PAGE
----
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A Python camera interface for the Jetson Nano

Project description

NanoCamera MIT License contributions welcome HitCount

A simple to use camera interface for the Jetson Nano for working with USB, CSI, IP and also RTSP cameras or streaming video in Python 3.

It currently supports the following types of camera or streaming source:

  • Works with CSI Cameras (Tested and Works)
  • Works with various USB cameras (Tested with Logitech USB camera)
  • Works with RTSP streaming camera and video with hardware acceleration (only supports H.264 video codec)
  • Works with IP Cameras(JPEG codec) or any MJPEG streaming source (Currently, supports CPU acceleration. TODO: Hardware acceleration)

If you like NanoCamera library - give it a star, or fork it and contribute!. Updates are always welcomed.

Features

  • It is OpenCV ready. The image file can be called directly with OpenCV imshow
  • Image file is a NumPy RGB array.
  • Support different Camera Flip Mode (Counterclockwise, Rotate 180 degrees, Clockwise - 90 degrees, Horizontal Flip, Vertical Flip)
  • Can be used with multiple cameras.
  • Support Frame rate enforcement. *Only available for USB, RTSP, and IP/MJPEG cameras.
  • Frame rate enforcement ensures the cameras work at the given frame rate using GStreamer video rate plugin
  • It is based on Accelerated GStreamer Plugins
  • Should work with other Jetson boards like Jetson TX1, TX2 and others (Not tested)
  • Support both Hardware and CPU acceleration.
  • Easily read images as numpy arrays with image = camera.read()
  • Supports threaded read - available to all camera types. To enable a fast threaded read, you will enable the enforce_fps: enforce_fps = True
  • Check the status of the camera after initialization with isReady() function. Returns True if ready and False if otherwise.
  • Provide debugging support. Added error codes and an optional exception handling. See example in Debugging. Now you can restart the camera if something goes wrong or send an admin notice if your camera goes down.
  • Support multiple CSI cameras using the device_id parameter. See examples.

Requirements

This library requires OpenCV to be installed to work. If you don't have OpenCV, you can install one with pip:

pip3 install opencv-python 

Install

Installation is simple. Can be installed in two ways with Pip or Manually.

Pip Installation
pip3 install nanocamera 
Manual Installation
git clone https://github.com/thehapyone/NanoCamera
cd NanoCamera
sudo python3 setup.py install

Usage & Example

Using NanoCamera is super easy. Below we show some usage examples. You can find more in the examples.

Working with CSI Camera

For CSI Cameras, the camera_type = 0.

Find here for full CSI camera example

Python Example - Create a CSI camera using default FPS=30, default image size: 640 by 480 and with no rotation (flip=0)

import nanocamera as nano
# Create the Camera instance for 640 by 480
camera = nano.Camera()

Customizing the width and height

import nanocamera as nano
# Create the Camera instance for No rotation (flip=0) with size of 1280 by 800
camera = nano.Camera(flip=0, width=1280, height=800, fps=30)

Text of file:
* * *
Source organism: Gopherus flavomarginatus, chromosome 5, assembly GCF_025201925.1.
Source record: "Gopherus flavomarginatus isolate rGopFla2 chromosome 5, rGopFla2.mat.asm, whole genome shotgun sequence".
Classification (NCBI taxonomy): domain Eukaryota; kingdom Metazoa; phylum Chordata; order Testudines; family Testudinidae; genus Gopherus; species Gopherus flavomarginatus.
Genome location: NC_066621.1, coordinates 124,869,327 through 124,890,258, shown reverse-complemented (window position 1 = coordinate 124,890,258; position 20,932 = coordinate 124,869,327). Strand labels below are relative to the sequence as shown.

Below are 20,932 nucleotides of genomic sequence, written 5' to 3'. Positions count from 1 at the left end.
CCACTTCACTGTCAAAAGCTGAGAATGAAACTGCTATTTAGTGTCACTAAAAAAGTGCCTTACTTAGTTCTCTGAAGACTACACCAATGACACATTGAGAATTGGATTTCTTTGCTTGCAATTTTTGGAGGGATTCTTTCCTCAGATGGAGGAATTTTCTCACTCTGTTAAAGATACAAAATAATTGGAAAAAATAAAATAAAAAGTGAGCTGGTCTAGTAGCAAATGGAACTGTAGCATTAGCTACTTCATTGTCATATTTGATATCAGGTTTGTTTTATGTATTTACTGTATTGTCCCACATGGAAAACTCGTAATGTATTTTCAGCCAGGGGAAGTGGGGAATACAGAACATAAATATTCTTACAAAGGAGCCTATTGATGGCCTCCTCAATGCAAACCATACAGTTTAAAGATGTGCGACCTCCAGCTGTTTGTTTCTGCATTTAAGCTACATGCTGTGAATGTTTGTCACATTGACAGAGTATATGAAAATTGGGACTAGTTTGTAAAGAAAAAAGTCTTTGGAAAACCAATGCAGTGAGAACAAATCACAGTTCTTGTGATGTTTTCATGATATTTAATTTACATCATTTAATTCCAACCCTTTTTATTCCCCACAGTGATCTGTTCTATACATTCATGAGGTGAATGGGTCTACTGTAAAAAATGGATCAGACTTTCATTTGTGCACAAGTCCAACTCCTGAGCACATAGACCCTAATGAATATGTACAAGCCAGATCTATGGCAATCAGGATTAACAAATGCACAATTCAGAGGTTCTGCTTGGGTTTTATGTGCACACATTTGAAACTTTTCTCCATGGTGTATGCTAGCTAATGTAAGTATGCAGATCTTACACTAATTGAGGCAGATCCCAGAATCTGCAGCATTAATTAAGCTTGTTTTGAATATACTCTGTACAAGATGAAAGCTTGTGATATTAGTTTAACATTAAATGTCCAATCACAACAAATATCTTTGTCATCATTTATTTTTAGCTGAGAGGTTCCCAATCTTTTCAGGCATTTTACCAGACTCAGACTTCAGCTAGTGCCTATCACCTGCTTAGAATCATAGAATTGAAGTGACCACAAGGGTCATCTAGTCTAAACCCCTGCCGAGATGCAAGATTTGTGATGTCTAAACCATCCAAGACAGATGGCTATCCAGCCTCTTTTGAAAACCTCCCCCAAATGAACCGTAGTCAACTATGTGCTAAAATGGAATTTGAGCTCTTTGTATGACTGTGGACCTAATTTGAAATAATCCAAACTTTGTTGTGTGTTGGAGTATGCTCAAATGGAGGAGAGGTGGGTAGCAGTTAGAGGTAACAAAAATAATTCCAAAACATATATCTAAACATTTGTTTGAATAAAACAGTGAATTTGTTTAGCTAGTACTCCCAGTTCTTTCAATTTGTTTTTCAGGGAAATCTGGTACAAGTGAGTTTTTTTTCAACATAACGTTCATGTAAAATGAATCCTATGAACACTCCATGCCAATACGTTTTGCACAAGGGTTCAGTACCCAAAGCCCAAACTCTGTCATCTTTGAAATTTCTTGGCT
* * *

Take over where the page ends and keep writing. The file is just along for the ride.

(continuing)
if the image is inverted, set flip = 2

Multiple CSI Camera support.

For Multiple CSI Cameras, set the device_id to the ID of the camera.

import nanocamera as nano
# Create the Camera instance for No rotation (flip=0) with size of 1280 by 800
# Connect to CSI camera with ID 0 (Default)
camera_1 = nano.Camera(device_id=0, flip=0, width=1280, height=800, fps=30)
# Connect to another CSI camera on the board with ID 1
camera_2 = nano.Camera(device_id=1, flip=0, width=1280, height=800, fps=30)

Working with USB Camera

For USB Cameras, set the camera_type = 1, and set the device_id as well. Find here for full USB camera example

Python Example - Create USB camera connected to /dev/video1

import nanocamera as nano
# Create the Camera instance for No rotation (flip=0) with size of 640 by 480
camera = nano.Camera(camera_type=1, device_id=1, width=640, height=480, fps=30)

You can see connected USB cameras by running :

ls /dev/video*
# for USB camera /dev/video2, the device_id will be 2

Working with RTSP streaming camera or streaming video

For RTSP source, set the camera_type = 2, and set the source as well. Find here for full RTSP camera example

Python Example - Create RTSP receiving camera client. RTSP location example: rtsp://192.168.1.26:8554/stream

# a location for the rtsp stream. Stream location without "rtsp://"
rtsp_location = "192.168.1.26:8554/stream"
# Create the Camera instance
camera = nano.Camera(camera_type=2, source=rtsp_location, width=640, height=480, fps=30)

Working with IP or any MJPEG streaming camera or video

For IP/MJPEG Cameras, set the camera_type = 3, and set the streaming source as well. Find here for full MJPEG camera example

Python Example - Create an IP camera client connected to a camera streaming to http://192.168.1.26:80/stream

# a location for the camera stream. Stream location without "http://"
camera_stream = "192.168.1.26:80/stream"
# Create the Camera instance
camera = nano.Camera(camera_type=3, source=camera_stream, width=640, height=480, fps=30)

Frame Rate Enforcement

Enable frame rate enforcement i.e force the camera to work at the given frame rate

import nanocamera as nano
# enforce the capture frame rate with the enforce_fps=True
camera = nano.Camera(camera_type=1, device_id=1, width=640, height=480, fps=30, enforce_fps=True)

Reading Camera

Call read() to read the latest image as a numpy.ndarray. The color format is BGR.

frame = camera.read()

Camera isReady?

You can check if the camera is ready for streaming using isReady()